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preventing.19 The waning view of the U.S. on a global level will have severe consequences if it is not resolved in a timely fashion. The U.S. has established itself as a world power and has worked very hard to achieve and sustain its reputation. Allowing the Iraqi conflict to eradicate all of that progress would be irrational and disrespectful to the storied history of the United States of America. Therefore, the Obama administration is recommended to more closely align public diplomacy with the national security policy strategy. Soft power will prove to be the key to healing the policy blunders of the Iraq war. Soft power refers to the “ability to attract others by the legitimacy of U.S. policies and the values that underlie them.”20 In the Arab and Muslim world, dramatic changes can be realized in a short amount of time contingent on relatively small investments. In 2003, the United States was spending less than $200 million on public diplomacy in majority-Muslim countries.21 Compared to the finances already devoted to the Iraq war, the current allocation for public diplomacy is minimal. There is also good evidence that an increase in soft power will be an effective policy approach.22 Public polls consistently show that many in the Middle East do not actually hate the U.S., but rather admire American values and culture.23 And what would be more admirable than withdrawing troops from an engagement in Iraq that has done more harm than good, has cost a fortune, and has jeopardized the character of the U.S? A swift yet steady departure is in order. When the Iraq war is put to rest, resources can then be devoted to the true struggle against terrorism in Afghanistan where the Taliban, al-Qaeda,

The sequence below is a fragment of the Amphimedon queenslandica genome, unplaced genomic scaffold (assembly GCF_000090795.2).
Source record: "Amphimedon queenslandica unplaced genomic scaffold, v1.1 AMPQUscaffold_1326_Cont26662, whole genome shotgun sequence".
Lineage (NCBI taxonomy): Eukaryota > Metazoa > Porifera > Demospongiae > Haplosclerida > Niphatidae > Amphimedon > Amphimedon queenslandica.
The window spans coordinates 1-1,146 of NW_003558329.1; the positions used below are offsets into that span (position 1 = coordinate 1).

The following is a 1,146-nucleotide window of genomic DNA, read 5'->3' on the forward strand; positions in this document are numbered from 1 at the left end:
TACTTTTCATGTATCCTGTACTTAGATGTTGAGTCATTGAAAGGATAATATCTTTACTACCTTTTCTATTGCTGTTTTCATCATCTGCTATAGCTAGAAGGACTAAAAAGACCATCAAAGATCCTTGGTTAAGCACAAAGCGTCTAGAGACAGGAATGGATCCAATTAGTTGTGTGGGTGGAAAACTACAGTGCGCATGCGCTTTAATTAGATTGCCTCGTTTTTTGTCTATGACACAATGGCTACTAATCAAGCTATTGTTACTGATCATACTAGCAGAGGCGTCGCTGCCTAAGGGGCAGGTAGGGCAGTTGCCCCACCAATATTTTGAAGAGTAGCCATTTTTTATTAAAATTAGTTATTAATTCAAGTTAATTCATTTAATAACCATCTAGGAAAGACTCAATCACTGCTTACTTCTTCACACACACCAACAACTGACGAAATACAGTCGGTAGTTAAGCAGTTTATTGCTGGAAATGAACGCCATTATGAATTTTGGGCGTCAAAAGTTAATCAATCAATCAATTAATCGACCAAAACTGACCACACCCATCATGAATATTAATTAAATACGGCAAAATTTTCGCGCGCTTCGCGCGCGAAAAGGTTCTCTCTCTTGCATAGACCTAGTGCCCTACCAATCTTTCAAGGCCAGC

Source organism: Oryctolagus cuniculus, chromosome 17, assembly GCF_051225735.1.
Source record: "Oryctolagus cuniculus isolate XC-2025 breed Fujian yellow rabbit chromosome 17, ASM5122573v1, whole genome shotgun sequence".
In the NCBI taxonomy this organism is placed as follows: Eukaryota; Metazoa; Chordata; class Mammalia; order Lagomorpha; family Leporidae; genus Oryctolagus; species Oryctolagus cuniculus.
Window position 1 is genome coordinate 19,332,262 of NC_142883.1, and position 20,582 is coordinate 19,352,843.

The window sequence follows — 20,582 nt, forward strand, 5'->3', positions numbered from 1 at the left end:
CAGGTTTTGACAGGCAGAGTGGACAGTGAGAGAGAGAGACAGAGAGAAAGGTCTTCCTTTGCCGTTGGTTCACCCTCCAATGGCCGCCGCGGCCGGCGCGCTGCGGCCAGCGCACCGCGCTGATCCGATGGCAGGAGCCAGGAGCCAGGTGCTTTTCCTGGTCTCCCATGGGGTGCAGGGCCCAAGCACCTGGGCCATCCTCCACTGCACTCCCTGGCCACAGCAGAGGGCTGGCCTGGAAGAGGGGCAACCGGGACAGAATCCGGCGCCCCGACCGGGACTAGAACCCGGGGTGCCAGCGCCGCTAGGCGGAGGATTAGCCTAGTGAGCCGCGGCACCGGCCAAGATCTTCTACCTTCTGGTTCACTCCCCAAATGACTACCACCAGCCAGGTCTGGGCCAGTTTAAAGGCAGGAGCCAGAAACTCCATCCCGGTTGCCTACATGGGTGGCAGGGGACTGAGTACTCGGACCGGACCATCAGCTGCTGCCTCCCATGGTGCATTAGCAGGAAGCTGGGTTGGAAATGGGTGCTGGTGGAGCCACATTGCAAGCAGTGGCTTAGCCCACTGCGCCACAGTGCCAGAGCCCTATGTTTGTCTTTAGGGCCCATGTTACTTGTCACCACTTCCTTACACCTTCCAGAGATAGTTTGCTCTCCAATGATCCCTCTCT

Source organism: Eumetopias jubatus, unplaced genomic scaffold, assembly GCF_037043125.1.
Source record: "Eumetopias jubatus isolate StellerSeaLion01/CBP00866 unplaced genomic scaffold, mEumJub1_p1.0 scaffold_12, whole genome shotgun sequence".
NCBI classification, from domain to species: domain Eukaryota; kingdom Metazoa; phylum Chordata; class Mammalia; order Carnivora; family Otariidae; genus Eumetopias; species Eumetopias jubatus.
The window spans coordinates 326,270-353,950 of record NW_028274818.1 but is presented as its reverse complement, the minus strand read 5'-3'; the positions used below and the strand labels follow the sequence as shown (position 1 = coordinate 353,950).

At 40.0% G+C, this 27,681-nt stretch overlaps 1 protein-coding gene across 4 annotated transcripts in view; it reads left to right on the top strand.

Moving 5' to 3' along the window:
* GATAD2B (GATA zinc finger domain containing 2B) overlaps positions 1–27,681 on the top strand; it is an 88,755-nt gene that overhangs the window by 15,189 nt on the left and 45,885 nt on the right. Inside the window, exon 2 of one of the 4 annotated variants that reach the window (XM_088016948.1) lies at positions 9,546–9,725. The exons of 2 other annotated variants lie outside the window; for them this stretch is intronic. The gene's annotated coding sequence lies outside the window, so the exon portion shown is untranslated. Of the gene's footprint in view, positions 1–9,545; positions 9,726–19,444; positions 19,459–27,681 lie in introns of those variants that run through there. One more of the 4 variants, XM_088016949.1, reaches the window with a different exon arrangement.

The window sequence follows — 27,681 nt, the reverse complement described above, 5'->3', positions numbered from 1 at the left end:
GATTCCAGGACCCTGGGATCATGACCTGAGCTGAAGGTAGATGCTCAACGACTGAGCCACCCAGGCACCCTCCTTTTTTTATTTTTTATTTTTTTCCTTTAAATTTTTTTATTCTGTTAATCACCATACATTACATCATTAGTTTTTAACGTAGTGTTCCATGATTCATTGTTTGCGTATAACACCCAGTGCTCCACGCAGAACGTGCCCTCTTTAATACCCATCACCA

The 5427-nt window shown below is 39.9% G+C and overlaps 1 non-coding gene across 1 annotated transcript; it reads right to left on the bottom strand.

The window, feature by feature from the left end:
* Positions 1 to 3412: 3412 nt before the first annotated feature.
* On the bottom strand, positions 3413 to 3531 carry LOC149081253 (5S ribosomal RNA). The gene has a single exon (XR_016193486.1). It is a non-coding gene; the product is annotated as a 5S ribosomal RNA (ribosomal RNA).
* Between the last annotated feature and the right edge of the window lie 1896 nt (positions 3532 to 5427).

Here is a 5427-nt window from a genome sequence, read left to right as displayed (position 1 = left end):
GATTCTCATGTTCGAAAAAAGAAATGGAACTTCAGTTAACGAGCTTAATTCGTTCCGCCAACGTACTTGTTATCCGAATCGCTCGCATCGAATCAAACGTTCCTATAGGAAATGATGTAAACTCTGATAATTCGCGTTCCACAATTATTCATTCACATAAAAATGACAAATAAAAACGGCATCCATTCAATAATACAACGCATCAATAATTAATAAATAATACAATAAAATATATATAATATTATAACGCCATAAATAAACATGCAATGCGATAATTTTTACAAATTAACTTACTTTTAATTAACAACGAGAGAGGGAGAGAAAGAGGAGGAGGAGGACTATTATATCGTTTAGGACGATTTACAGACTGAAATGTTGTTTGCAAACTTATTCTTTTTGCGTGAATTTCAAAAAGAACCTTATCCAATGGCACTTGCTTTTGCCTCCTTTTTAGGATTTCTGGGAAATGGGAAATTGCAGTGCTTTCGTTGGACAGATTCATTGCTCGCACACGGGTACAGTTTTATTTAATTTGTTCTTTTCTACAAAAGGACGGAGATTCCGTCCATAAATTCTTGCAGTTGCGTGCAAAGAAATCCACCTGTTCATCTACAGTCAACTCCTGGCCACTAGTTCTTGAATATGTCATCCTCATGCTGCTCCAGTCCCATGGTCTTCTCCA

Ibid. at 17


Nye, Joseph S., Jr. 2004. "The decline of America's soft power: Why Washington should worry," Foreign Affairs, 83 (3): 16-20.

Ibid. at 20 Hamid, Mohsin, 2007. "Why do they hate us?" Washington Post (July 22).



Ibid. at 20


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and Osama bin Laden grow stronger every day. The repercussions of such a move are hard to gauge precisely. It is unlikely, however, that the U.S. will become more vulnerable to terrorism.24 Military strategy seems to agree with this notion. Jeffrey Record, author of six books on military strategy concluded in a report published by the Army War College that, “the United States should scale back its ambitions in Iraq, and be prepared to settle for a ‘friendly autocracy’ there rather than a genuine democracy.”25

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Rachman, Gideon. 2007. "America’s self-inflicted war wounds," Financial Times (Sept. 10).


Ricks, Thomas R. 2004. "Study published by Army criticizes war on terror's scope," Washington Post (Jan. 12), p. A12. (The full study by Jeffrey Record is available from the Strategic Studies Institute.)